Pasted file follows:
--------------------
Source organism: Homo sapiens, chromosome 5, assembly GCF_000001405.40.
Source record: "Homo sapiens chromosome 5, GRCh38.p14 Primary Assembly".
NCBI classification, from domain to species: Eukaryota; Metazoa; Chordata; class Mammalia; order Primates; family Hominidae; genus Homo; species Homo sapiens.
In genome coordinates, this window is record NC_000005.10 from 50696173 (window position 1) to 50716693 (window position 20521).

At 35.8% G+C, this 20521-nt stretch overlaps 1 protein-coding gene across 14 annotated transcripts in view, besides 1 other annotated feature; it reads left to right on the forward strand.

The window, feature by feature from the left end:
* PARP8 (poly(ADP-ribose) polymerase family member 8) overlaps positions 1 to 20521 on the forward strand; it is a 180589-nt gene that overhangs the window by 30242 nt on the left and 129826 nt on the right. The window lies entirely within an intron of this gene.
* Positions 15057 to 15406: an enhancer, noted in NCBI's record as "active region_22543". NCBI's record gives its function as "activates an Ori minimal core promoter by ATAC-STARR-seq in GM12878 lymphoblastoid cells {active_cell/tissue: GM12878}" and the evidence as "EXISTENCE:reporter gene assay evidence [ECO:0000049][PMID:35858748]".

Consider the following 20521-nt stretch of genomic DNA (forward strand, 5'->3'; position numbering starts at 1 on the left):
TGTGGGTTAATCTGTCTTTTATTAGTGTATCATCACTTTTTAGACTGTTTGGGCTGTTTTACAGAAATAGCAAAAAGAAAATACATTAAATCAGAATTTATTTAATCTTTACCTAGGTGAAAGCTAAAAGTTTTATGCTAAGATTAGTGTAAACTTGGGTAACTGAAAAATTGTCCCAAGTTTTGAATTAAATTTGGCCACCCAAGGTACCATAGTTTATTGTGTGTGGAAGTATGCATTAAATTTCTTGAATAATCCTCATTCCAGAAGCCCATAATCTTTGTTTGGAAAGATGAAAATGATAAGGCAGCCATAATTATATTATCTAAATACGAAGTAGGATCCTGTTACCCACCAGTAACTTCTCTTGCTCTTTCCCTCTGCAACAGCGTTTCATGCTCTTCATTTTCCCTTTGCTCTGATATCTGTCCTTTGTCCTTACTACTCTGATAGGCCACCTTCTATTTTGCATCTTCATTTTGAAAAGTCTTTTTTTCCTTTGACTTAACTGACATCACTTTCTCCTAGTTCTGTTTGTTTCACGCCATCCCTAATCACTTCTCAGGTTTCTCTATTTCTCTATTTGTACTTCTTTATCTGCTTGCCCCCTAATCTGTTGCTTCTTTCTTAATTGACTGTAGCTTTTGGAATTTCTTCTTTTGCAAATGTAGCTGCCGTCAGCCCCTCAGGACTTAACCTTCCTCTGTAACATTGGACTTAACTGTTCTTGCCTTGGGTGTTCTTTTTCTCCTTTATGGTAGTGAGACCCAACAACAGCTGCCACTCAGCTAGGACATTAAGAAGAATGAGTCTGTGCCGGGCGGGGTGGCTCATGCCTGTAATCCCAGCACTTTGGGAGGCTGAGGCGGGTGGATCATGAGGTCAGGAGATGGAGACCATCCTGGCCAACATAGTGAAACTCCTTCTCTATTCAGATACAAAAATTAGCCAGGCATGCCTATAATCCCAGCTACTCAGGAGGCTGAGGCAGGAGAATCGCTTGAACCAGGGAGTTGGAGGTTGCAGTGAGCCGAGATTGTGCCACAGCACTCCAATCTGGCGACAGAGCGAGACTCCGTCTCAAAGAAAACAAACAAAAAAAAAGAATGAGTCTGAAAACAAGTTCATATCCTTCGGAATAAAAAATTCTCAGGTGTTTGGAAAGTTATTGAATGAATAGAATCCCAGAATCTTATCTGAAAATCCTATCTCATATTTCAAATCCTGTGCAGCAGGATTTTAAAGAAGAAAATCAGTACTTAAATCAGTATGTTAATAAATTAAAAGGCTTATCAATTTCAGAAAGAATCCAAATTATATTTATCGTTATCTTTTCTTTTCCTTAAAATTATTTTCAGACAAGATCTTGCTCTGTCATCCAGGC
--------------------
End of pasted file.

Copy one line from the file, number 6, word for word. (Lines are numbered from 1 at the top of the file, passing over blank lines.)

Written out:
The window, feature by feature from the left end: